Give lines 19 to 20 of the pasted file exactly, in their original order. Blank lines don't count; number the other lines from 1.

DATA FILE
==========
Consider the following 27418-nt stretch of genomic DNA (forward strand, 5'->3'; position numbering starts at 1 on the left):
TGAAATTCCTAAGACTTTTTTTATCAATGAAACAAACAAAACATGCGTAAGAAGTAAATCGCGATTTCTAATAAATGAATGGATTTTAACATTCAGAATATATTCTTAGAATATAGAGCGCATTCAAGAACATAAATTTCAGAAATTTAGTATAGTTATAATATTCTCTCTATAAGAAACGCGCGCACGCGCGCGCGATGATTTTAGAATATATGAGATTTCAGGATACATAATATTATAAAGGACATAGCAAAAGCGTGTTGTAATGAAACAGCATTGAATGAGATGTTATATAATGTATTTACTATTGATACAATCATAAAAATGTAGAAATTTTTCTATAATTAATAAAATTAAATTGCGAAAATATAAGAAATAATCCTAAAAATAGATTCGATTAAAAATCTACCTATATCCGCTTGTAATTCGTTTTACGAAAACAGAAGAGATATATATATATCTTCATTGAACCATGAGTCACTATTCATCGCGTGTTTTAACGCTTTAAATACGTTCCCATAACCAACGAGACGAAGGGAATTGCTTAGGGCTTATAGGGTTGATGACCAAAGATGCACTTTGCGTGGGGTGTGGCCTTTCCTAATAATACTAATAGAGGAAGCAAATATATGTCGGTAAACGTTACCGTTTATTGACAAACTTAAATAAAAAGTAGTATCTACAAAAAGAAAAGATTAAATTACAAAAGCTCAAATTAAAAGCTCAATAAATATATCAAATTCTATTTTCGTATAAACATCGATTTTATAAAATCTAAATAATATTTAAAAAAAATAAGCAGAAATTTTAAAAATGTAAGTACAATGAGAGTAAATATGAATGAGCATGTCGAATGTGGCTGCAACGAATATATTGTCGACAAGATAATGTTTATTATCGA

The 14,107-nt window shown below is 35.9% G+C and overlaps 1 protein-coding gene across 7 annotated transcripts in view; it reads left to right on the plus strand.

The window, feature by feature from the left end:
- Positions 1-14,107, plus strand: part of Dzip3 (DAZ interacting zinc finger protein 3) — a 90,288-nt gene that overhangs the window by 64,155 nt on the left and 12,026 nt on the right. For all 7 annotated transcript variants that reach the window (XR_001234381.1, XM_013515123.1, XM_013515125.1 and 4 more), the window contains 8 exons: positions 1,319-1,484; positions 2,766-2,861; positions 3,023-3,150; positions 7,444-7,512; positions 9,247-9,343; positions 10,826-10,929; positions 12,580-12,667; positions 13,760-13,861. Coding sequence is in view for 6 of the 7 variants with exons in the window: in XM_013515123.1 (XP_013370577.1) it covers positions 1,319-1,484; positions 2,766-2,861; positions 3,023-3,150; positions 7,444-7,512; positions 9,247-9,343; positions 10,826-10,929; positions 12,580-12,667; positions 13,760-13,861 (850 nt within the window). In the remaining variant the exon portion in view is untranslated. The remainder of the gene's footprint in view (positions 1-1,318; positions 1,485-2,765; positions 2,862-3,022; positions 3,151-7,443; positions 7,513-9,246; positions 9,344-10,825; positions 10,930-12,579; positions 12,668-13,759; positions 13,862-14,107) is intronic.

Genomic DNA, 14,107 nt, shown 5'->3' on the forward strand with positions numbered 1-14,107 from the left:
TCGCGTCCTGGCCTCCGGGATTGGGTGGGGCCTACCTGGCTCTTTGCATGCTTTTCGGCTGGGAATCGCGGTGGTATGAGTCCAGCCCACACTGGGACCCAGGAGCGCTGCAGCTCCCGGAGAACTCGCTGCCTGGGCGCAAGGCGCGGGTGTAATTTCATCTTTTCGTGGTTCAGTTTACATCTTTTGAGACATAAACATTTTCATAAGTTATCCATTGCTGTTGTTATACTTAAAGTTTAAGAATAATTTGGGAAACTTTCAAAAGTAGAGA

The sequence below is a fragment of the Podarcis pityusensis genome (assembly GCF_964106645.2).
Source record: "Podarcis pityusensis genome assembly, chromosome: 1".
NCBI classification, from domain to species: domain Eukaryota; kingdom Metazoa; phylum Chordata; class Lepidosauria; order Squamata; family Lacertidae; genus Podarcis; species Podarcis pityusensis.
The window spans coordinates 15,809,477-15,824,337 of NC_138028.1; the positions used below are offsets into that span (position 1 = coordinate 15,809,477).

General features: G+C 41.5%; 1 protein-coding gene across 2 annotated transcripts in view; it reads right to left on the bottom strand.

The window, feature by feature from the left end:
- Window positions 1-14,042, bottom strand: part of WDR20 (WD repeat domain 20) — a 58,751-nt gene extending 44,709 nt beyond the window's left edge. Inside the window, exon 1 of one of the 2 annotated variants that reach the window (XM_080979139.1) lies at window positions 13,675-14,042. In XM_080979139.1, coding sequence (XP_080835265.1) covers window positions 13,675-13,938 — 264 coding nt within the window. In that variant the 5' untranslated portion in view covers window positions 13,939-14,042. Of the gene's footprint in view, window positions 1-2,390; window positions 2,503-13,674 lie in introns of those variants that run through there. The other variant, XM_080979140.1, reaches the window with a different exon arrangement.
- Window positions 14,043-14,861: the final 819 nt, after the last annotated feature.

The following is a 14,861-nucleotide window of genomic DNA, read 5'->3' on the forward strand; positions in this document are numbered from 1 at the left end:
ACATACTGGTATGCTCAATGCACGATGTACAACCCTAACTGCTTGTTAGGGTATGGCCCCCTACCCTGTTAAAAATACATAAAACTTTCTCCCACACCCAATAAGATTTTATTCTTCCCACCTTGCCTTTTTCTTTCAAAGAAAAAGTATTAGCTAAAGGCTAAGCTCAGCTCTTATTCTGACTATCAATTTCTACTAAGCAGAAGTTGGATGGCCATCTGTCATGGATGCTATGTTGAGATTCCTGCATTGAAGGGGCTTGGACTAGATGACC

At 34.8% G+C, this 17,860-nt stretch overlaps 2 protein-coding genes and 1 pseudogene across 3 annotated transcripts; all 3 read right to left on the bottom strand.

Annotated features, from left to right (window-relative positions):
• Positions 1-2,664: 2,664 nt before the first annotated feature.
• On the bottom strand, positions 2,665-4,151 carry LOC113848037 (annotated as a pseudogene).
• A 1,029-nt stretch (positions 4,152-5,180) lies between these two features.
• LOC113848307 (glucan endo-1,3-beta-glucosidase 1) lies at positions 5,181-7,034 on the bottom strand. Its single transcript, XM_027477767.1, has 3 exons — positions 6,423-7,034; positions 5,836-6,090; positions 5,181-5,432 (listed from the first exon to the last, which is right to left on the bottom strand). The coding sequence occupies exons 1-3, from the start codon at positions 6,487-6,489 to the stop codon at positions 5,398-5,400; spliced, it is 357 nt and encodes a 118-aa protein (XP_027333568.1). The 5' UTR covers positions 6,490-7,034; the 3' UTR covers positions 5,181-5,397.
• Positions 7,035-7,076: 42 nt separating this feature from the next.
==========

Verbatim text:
Annotated features, from left to right (window-relative positions):
• Positions 1-2,664: 2,664 nt before the first annotated feature.